Alan Resnais' Private Fears in Public Places—based on the Alan Ayckbourn play—suggests a tasteful, Gallic version of Love Actually. Constructed primarily of sharply written dialogue duets enacted by an amusing ensemble, the film makes its characters instantly fascinating; unfortunately, that tension gradually unwinds as the storylines amount to little that's coherent or credible. If the interweaving stories become a bit ridiculous, Resnais and Ayckbourn can be given a pass for their overarching, humane empathy.
The film begins in an apartment marked by a bedroom unconvincingly split into two, and the paradox of the inseparable divide stands as a symbol for many of the film's troubling but deep-seated relationships. The apartment hunter, Nicole (Laura Morante), grapples daily with her boyfriend Dan (Lambert Wilson, an ex-Army layabout lush unsure even of the day of the week. The only thing he wants out of a new apartment is a study, though he's hard-pressed to explain why.
The answer, of course, is a male retreat, a safety valve from the finality of a committed relationship. Nicole feels keenly the cruelty of Dan's insistence on this point, and his laissez-faire attitude to their future as a couple. Dan's suave bartender Lionel (Pierre Arditi) lends a sympathetic ear—it's his job, after all—but returns to his own despair at home: his ancient, nasty, bedridden father, afraid of the dark and a terror to nurses. The latest nurse, Charlotte (Sabine Azema), acquits herself more admirably than any other, a minor triumph owed mostly to her Biblical patience (in her quite moments, she returns to the Good Book for strength).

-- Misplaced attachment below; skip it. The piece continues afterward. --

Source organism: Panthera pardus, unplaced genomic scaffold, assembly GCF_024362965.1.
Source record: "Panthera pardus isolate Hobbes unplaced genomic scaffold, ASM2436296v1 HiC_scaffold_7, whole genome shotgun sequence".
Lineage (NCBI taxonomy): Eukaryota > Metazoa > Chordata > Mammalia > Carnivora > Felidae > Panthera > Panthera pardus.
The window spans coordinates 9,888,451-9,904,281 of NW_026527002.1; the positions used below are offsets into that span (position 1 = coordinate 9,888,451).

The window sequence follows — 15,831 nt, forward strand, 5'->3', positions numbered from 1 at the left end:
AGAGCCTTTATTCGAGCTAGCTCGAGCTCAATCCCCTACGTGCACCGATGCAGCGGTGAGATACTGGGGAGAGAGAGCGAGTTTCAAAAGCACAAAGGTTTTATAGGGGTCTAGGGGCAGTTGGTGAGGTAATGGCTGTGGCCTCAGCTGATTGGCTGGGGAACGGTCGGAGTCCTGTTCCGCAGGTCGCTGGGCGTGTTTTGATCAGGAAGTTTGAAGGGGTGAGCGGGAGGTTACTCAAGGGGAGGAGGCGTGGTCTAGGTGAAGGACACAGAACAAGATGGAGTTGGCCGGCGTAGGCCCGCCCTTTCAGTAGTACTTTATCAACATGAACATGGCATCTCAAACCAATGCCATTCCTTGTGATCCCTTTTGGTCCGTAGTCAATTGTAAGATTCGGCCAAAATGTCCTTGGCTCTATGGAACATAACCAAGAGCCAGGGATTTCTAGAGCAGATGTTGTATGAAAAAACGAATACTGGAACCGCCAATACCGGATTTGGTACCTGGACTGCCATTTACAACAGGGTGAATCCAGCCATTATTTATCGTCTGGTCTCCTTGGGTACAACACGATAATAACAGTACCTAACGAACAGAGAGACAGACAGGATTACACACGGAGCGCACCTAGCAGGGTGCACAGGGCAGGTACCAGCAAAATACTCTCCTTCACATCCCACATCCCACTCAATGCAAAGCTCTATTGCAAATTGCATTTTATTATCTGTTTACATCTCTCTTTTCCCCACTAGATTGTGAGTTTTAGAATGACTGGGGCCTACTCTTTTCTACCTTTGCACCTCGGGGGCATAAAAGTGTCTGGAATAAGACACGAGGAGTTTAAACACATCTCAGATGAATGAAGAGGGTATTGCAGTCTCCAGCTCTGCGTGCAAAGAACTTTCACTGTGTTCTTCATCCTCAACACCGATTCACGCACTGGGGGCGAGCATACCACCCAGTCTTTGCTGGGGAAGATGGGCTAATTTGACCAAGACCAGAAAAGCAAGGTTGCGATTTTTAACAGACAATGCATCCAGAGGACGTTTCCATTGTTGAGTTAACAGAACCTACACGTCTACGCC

The charmingly distracted real-estate agent Thierry (André Dussollier) finds himself in uncharted territory with his secretary—Charlotte, at her day job—who may or may not be trying to seduce her boss through semi-revealing videotapes. Meanwhile, Thierry's sister and roommate Gaëlle (Isabelle Carré) forlornly submits herself to the cruel world of dating. Though often humorous, Private Fears in Public Places happily errs to the heartfelt; when the film fails its characters, it's by mining humor too brusquely at their expense.
Ayckbourn's characters want desperately to fall back in love with life. They consider the possibility that "man is an island," and mostly meet new challenges with trepidation. "I am what I am," says one. "What can we be but who we are?" Believe in forgiveness comes dropping slow on the characters, in the form of a snowfall that's possibly redemptive, but also cold (snow comes, too, through a television tube—a "promise" that's decidedly ambiguous).
In fact, Resnais annoyingly places gentle, transitional snowfall between every single scene, which is overkill since the scenes themselves make visual and verbal reference to the blinding purity that's the flip side of the black mortal void. Long before the final fadeout, we get it: both life and death are mockingly silent as to their meaning, leaving these despairing Parisians to struggle for personal connections.